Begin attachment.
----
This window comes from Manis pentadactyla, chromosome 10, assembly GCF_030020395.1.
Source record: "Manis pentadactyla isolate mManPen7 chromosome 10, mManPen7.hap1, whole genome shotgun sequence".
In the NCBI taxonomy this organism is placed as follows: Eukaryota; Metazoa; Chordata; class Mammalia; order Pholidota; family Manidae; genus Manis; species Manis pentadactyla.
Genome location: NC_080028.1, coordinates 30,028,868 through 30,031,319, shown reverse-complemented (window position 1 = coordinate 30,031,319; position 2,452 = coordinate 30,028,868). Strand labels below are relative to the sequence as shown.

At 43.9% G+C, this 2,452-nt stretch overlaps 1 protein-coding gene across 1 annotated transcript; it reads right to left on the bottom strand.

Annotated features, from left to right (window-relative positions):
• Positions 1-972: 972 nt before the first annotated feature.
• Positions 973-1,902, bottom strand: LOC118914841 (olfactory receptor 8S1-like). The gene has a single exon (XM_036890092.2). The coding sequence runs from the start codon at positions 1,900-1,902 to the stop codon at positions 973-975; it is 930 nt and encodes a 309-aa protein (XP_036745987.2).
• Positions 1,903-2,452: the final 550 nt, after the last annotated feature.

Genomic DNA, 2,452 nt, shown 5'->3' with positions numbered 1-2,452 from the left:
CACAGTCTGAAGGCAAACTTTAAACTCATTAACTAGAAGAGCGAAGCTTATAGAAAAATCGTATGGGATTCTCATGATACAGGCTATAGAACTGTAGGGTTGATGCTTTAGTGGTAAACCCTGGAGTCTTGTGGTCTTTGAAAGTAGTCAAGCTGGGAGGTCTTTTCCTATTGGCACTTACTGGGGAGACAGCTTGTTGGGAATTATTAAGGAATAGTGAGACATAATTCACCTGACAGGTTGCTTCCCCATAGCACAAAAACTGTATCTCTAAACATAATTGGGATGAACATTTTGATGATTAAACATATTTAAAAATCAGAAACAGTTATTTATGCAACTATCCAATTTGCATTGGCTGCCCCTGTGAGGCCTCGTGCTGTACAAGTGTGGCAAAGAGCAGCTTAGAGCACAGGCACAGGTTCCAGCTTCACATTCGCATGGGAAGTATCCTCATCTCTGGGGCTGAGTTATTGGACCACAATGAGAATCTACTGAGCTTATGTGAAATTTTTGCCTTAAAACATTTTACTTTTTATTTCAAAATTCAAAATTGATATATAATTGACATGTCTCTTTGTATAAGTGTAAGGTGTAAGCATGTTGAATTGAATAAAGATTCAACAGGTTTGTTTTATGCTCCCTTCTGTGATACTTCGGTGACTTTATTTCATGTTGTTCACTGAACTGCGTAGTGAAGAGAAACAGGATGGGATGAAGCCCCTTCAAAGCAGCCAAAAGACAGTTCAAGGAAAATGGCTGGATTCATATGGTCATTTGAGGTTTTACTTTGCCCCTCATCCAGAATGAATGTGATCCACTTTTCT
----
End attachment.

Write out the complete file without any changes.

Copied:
This window comes from Manis pentadactyla, chromosome 10, assembly GCF_030020395.1.
Source record: "Manis pentadactyla isolate mManPen7 chromosome 10, mManPen7.hap1, whole genome shotgun sequence".
In the NCBI taxonomy this organism is placed as follows: Eukaryota; Metazoa; Chordata; class Mammalia; order Pholidota; family Manidae; genus Manis; species Manis pentadactyla.
Genome location: NC_080028.1, coordinates 30,028,868 through 30,031,319, shown reverse-complemented (window position 1 = coordinate 30,031,319; position 2,452 = coordinate 30,028,868). Strand labels below are relative to the sequence as shown.

At 43.9% G+C, this 2,452-nt stretch overlaps 1 protein-coding gene across 1 annotated transcript; it reads right to left on the bottom strand.

Annotated features, from left to right (window-relative positions):
• Positions 1-972: 972 nt before the first annotated feature.
• Positions 973-1,902, bottom strand: LOC118914841 (olfactory receptor 8S1-like). The gene has a single exon (XM_036890092.2). The coding sequence runs from the start codon at positions 1,900-1,902 to the stop codon at positions 973-975; it is 930 nt and encodes a 309-aa protein (XP_036745987.2).
• Positions 1,903-2,452: the final 550 nt, after the last annotated feature.

Genomic DNA, 2,452 nt, shown 5'->3' with positions numbered 1-2,452 from the left:
CACAGTCTGAAGGCAAACTTTAAACTCATTAACTAGAAGAGCGAAGCTTATAGAAAAATCGTATGGGATTCTCATGATACAGGCTATAGAACTGTAGGGTTGATGCTTTAGTGGTAAACCCTGGAGTCTTGTGGTCTTTGAAAGTAGTCAAGCTGGGAGGTCTTTTCCTATTGGCACTTACTGGGGAGACAGCTTGTTGGGAATTATTAAGGAATAGTGAGACATAATTCACCTGACAGGTTGCTTCCCCATAGCACAAAAACTGTATCTCTAAACATAATTGGGATGAACATTTTGATGATTAAACATATTTAAAAATCAGAAACAGTTATTTATGCAACTATCCAATTTGCATTGGCTGCCCCTGTGAGGCCTCGTGCTGTACAAGTGTGGCAAAGAGCAGCTTAGAGCACAGGCACAGGTTCCAGCTTCACATTCGCATGGGAAGTATCCTCATCTCTGGGGCTGAGTTATTGGACCACAATGAGAATCTACTGAGCTTATGTGAAATTTTTGCCTTAAAACATTTTACTTTTTATTTCAAAATTCAAAATTGATATATAATTGACATGTCTCTTTGTATAAGTGTAAGGTGTAAGCATGTTGAATTGAATAAAGATTCAACAGGTTTGTTTTATGCTCCCTTCTGTGATACTTCGGTGACTTTATTTCATGTTGTTCACTGAACTGCGTAGTGAAGAGAAACAGGATGGGATGAAGCCCCTTCAAAGCAGCCAAAAGACAGTTCAAGGAAAATGGCTGGATTCATATGGTCATTTGAGGTTTTACTTTGCCCCTCATCCAGAATGAATGTGATCCACTTTTCT